The trap Obama must not be caught in is one of excessive pessimism. Conditions now favor expeditious withdrawal more than they did only a few months ago. But the manner of withdrawal, its pace, and its concomitant diplomacy now require a different cast, and may require an even different one next February and March. None of this means that this war was not a mistake; it does suggest it need not in the medium term be a catastrophe. Petraeus deserves the lion’s share of the credit; luck and time and the self-defeating nihilism of the Jihadists have helped. But Bush and McCain equally merit points for pursuing the surge, even though the metrics pointed to failure. Obama needs to capitalize on these gains, not dismiss them.
Well, let’s unpack all of that. Conditions favor an expeditious withdrawal because . . . why, exactly? We had to withdraw, we were told, because all was lost, it was immoral to sacrifice any more brave Americans for a lost cause, there had been no political progress and nothing further could be gained. But in the face of recent progress, when a chance for success and a good outcome has emerged (acknowledged among the more honest mainstream media observers), we should still leave, and in fact it is more necessary that we should do so?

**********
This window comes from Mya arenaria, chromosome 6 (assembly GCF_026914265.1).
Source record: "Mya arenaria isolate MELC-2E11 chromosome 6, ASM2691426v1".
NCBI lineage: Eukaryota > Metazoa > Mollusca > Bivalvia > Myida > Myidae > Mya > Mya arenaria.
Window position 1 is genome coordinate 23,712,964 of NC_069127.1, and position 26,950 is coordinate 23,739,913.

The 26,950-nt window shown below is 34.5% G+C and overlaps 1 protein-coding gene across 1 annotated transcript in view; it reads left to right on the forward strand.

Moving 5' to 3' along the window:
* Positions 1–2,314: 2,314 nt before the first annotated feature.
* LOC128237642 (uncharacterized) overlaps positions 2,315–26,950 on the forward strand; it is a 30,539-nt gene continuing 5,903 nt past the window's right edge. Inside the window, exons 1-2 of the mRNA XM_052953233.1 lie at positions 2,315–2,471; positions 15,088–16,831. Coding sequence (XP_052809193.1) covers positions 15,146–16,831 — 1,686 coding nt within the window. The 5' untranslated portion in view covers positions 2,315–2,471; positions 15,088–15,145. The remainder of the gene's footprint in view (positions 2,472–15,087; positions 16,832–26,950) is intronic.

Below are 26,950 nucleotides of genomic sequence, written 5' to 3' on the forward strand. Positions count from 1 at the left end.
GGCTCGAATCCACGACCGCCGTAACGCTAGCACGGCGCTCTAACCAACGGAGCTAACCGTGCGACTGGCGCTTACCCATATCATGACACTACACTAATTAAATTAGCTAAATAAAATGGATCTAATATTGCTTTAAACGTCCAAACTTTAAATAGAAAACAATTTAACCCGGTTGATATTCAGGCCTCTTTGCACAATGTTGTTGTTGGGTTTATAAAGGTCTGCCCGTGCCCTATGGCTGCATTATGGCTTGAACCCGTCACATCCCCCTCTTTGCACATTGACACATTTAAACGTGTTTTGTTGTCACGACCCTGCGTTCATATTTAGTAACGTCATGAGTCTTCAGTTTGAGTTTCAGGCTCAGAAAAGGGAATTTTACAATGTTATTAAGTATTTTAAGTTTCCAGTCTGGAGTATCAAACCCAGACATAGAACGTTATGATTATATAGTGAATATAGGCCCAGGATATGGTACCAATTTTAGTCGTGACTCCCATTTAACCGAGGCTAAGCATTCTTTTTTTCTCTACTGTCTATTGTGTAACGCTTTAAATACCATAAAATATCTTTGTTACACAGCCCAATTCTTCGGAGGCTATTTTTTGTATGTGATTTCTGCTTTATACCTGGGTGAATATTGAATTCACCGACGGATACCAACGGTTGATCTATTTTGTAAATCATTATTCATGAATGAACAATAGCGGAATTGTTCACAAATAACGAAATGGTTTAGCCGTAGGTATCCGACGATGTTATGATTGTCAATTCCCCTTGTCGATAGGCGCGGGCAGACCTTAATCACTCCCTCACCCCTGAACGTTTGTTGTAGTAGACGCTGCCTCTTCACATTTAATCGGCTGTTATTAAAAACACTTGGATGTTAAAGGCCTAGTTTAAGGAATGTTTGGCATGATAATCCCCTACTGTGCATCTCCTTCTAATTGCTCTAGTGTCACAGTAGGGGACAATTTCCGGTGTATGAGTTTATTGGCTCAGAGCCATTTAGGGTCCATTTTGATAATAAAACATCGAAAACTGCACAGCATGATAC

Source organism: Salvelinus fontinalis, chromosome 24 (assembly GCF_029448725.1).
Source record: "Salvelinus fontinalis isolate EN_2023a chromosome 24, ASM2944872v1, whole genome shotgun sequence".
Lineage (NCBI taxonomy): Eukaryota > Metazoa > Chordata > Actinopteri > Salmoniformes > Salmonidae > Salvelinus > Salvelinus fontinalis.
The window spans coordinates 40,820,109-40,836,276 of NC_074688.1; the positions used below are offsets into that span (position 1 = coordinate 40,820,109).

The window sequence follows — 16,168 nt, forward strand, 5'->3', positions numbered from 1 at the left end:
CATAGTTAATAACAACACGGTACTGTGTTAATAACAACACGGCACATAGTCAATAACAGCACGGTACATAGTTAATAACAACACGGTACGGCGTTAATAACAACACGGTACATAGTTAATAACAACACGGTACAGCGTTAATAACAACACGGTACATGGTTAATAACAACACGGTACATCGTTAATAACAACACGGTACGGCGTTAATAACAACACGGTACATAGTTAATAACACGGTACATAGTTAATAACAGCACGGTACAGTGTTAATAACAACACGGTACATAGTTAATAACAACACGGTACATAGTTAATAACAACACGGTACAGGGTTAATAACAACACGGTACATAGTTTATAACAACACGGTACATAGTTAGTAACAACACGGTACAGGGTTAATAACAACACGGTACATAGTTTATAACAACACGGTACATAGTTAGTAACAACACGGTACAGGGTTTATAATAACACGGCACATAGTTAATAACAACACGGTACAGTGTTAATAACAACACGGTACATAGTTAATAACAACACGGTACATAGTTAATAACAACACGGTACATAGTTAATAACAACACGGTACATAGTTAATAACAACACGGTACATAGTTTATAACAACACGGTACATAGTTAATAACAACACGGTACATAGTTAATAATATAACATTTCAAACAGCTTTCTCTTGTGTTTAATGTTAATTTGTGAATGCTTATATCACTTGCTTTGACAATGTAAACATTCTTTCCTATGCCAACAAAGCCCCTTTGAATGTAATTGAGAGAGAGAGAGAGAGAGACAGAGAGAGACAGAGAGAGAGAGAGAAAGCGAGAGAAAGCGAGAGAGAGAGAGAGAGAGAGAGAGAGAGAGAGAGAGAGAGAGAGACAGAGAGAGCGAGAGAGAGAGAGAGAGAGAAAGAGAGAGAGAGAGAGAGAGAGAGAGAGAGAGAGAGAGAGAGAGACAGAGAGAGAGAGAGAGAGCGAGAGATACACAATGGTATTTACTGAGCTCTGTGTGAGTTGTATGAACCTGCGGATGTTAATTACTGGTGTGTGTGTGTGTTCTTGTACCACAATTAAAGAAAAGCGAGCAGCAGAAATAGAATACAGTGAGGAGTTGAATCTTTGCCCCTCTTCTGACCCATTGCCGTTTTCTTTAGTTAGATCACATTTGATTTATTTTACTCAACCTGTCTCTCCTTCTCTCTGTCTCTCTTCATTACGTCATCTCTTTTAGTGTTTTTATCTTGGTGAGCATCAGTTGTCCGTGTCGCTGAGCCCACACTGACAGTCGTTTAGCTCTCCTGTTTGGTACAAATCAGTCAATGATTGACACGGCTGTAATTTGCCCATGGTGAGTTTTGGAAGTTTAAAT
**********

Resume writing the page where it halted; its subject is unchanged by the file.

But that is small potatoes next to the real problem: Obama doesn’t think progress is being made, refuses to acknowledge reality and opposed the surge–which even Obama’s greatest defender can admit was the correct course and likely saved us from a “catastrophe.” That obvious dilemma will not be lost, I am fairly certain, on those not predisposed to explain, justify, and protect Obama from unpleasant realities.
And if Obama fails to “capitalize”–to take advantage of circumstances his opponent helped create and he opposed–is he guilty of only excessive pessimism? Or has he proven himself to be inflexible, unmoved by new facts, unwilling to admit error and divorced from reality? Hmmm, seems like someone said similar things about George W. Bush.